“I don’t know whether you fully understand that I have just been shot; but it takes more than that to kill a Bull Moose.”
On this day in 1912, Theodore Roosevelt was shot while making a campaign speech in Milwaukee, Wisconsin. Roosevelt, who served as President from 1901 to 1909 was attempting to run for a third term for his Bull Moose Party. He lost the election to Democrat Woodrow Wilson. He was shot by John Schrank, a mentally disturbed saloon keeper, who claimed he was told to kill Roosevelt by the ghost of former President William McKinley. Read the rest of this entry »
Ken Burns and the Myth of Theodore Roosevelt
Michael Wolraich writes: The Roosevelts, a new PBS documentary by director Ken Burns, presents President Theodore Roosevelt as a political superhero. In photo after photo, Burns’s famous pan-and-zoom effect magnifies Roosevelt’s flashing teeth and upraised fist.
The reverential narrator hails his fighting spirit and credits him with transforming the role of American government through sheer willpower. “I attack,” an actor blusters, imitating Roosevelt’s patrician cadence, “I attack iniquities.”
“For the most part, Roosevelt pursued ‘gentlemen’s agreements’ with Morgan and other industrialists in order to avoid litigation. The rapport was so warm that many of them contributed to Roosevelt’s 1904 election campaign.”
Though exciting to watch, Burns’s cinematic homage muddles the history. Roosevelt was a great president and brilliant politician, but he was not the progressive visionary and fearless warrior that Burns lionizes.
“Burns’s narrator describes how he proudly defied J. Pierpont Morgan but neglected to mention that he sued far fewer trusts than his conservative successor, William Taft.”
He governed as a pragmatic centrist and a mediator who preferred backroom deal-making to open warfare. At the time, many of his progressive contemporaries criticized him for excessive caution. The “I attack” quote, for example, came from a 1915 interview in which Roosevelt defended himself from accusations that he had been too conciliatory.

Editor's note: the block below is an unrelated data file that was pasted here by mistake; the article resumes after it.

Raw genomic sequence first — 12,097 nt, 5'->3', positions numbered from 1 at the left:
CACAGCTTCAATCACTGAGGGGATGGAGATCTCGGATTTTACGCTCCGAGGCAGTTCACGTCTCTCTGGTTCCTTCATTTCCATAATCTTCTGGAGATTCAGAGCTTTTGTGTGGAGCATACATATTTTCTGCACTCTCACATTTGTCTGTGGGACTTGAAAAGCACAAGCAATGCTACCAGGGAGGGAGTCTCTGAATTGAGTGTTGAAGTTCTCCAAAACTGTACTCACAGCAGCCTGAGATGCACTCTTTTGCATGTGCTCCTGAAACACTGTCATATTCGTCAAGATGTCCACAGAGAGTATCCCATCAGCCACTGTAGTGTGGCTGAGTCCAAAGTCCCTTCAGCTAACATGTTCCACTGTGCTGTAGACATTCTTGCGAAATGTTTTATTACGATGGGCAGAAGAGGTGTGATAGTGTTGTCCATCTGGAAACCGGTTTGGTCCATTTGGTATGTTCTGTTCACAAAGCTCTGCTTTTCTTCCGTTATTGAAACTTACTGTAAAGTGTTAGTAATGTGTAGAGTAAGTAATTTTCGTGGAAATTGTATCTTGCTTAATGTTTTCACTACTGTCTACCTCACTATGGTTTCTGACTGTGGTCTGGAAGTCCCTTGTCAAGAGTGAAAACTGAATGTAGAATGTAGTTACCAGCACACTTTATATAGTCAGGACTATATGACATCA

[Check out Michael Wolraich’s book “Unreasonable Men: Theodore Roosevelt and the Republican Rebels Who Created Progressive Politics” at Amazon.com]
Two Republican titans dominated Congress during Roosevelt’s presidency: Senator Nelson Aldrich of Rhode Island, a suave associate of J. Pierpont Morgan; and House Speaker “Uncle Joe” Cannon, an irascible reactionary from rural Illinois. Rather than challenge their authority, Roosevelt cooperated with them to accomplish what he could. “Nothing of value is to be expected from ceaseless agitation for radical and extreme legislation,” he reasoned.
This Day in History: Sept. 14, 1901: Theodore Roosevelt is Sworn in as President After William McKinley is AssassinatedPosted: September 14, 2014
On this day in 1901, Vice President Theodore Roosevelt took the oath of office as President of the United States upon William McKinley’s assassination. Roosevelt was 42 at the time, making him the youngest President until John F. Kennedy.
McKinley, who had been extremely resistant to accepting security measures, was shot by anarchist Leon Czolgosz about a week earlier in Buffalo, New York. Afterwards, Congress assigned the Secret Service the duty of protecting the President.
[a preview video of McKinley’s assassination from Ken Burns’s The Roosevelts]
Photo: Assassination of President McKinley. Library of Congress Prints and Photographs Division
The ruthless exercise of power by strongmen and generalissimos is the natural state of human affairs.
That democratic self-governance is a historical anomaly is easy to forget for those of us in the Anglosphere — we haven’t really endured a dictator since Oliver Cromwell. The United States came close, first under Woodrow Wilson and then during the very long presidency of Franklin Roosevelt. Both men were surrounded by advisers who admired various aspects of authoritarian models then fashionable in Europe. Read the rest of this entry »